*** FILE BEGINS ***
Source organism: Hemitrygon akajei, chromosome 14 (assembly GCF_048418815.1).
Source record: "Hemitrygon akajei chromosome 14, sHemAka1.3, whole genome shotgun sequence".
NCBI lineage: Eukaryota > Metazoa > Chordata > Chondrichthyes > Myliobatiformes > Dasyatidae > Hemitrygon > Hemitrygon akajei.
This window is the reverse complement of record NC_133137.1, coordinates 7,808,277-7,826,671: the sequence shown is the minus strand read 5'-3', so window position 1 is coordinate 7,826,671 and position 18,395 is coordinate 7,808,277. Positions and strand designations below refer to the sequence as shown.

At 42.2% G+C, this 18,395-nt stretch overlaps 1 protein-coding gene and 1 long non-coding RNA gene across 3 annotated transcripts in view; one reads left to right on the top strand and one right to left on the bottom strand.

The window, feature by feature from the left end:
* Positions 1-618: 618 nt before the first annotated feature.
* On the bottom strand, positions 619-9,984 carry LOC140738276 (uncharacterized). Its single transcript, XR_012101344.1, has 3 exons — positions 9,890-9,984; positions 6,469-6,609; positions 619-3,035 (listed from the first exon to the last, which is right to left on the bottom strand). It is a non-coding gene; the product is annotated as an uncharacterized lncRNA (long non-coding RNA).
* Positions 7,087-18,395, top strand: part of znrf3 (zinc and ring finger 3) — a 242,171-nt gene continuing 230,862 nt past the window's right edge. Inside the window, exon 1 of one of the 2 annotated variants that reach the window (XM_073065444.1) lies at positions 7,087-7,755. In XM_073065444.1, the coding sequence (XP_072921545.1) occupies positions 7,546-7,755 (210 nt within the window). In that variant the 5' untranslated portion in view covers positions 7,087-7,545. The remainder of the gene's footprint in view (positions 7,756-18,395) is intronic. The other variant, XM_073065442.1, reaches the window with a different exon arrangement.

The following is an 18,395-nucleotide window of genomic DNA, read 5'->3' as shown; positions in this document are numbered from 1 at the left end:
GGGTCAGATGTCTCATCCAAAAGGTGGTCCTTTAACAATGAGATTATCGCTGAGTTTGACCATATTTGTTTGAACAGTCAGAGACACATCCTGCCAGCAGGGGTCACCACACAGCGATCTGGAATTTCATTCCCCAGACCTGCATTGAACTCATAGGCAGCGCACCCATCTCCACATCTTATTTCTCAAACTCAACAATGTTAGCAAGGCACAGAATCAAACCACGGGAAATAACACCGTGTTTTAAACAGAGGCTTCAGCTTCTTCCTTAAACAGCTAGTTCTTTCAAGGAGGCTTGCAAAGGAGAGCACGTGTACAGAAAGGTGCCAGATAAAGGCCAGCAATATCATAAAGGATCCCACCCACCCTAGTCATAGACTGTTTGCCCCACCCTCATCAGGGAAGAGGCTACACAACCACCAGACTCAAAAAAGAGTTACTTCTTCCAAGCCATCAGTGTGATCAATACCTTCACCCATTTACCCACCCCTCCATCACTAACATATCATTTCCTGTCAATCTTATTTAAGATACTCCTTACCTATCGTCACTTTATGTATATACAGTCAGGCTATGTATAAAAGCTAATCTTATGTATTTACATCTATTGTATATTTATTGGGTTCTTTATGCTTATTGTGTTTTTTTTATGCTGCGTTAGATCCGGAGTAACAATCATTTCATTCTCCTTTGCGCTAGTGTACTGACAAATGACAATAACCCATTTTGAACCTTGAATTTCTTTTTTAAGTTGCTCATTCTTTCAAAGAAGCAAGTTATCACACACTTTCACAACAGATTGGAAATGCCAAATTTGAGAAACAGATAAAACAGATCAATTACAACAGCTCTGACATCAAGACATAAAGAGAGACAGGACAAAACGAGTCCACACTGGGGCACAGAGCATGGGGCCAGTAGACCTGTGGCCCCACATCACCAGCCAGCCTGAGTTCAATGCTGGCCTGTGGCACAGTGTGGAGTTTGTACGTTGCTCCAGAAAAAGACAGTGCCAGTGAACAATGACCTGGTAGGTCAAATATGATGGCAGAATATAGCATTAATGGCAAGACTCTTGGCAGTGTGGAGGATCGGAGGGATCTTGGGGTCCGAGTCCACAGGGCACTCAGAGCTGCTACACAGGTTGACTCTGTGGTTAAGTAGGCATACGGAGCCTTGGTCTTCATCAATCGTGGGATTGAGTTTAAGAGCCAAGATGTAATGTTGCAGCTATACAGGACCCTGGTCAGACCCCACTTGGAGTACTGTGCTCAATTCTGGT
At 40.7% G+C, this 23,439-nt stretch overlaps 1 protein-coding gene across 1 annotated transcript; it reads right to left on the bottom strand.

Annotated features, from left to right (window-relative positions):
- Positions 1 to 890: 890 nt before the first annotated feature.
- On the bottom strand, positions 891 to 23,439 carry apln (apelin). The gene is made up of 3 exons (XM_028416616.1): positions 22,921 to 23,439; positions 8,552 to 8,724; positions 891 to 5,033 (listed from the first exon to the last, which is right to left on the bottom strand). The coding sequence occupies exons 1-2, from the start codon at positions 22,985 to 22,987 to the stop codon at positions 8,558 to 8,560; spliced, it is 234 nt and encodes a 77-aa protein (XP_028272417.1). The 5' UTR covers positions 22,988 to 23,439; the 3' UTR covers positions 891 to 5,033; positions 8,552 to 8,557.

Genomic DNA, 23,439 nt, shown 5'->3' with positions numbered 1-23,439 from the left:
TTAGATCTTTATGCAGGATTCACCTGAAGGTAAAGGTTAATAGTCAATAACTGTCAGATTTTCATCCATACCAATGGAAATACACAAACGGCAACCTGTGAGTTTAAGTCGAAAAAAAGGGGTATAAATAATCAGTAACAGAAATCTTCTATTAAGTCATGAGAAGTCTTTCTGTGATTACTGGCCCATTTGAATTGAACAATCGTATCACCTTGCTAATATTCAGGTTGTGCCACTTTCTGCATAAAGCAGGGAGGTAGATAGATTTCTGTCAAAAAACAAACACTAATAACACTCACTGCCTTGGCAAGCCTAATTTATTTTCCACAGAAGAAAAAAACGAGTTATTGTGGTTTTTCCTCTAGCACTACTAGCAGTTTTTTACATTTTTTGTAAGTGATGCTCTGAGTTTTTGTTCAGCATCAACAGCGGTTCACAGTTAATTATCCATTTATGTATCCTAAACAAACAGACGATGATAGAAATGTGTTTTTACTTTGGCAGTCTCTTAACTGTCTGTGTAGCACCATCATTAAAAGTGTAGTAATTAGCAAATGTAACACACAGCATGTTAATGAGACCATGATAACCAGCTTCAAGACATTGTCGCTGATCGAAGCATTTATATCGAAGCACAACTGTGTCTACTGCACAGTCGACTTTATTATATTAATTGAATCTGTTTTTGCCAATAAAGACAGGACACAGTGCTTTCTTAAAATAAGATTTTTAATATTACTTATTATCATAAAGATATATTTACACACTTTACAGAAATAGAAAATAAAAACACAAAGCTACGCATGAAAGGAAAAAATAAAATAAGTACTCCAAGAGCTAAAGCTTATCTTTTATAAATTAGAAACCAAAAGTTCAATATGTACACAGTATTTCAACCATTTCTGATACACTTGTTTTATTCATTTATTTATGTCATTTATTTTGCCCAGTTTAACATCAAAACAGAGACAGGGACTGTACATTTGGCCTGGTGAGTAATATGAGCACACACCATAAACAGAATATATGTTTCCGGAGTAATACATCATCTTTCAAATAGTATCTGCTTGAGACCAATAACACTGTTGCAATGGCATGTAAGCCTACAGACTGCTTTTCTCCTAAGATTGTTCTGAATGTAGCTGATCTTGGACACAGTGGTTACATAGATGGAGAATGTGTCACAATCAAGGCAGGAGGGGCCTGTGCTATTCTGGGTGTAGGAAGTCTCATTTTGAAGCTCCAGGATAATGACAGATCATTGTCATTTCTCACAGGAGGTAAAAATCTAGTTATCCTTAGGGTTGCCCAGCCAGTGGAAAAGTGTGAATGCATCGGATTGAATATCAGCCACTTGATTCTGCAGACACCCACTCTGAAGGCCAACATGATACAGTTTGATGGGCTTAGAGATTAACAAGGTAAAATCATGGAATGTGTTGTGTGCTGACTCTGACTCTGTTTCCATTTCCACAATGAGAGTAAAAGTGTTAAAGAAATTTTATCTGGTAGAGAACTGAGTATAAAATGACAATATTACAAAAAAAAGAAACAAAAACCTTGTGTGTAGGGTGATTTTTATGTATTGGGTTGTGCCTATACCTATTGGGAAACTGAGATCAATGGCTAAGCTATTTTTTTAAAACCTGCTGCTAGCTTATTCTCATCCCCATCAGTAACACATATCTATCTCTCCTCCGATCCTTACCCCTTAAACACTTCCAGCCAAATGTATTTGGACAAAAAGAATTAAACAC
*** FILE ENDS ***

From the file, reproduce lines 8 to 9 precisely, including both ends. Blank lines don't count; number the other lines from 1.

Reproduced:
* On the bottom strand, positions 619-9,984 carry LOC140738276 (uncharacterized). Its single transcript, XR_012101344.1, has 3 exons — positions 9,890-9,984; positions 6,469-6,609; positions 619-3,035 (listed from the first exon to the last, which is right to left on the bottom strand). It is a non-coding gene; the product is annotated as an uncharacterized lncRNA (long non-coding RNA).
* Positions 7,087-18,395, top strand: part of znrf3 (zinc and ring finger 3) — a 242,171-nt gene continuing 230,862 nt past the window's right edge. Inside the window, exon 1 of one of the 2 annotated variants that reach the window (XM_073065444.1) lies at positions 7,087-7,755. In XM_073065444.1, the coding sequence (XP_072921545.1) occupies positions 7,546-7,755 (210 nt within the window). In that variant the 5' untranslated portion in view covers positions 7,087-7,545. The remainder of the gene's footprint in view (positions 7,756-18,395) is intronic. The other variant, XM_073065442.1, reaches the window with a different exon arrangement.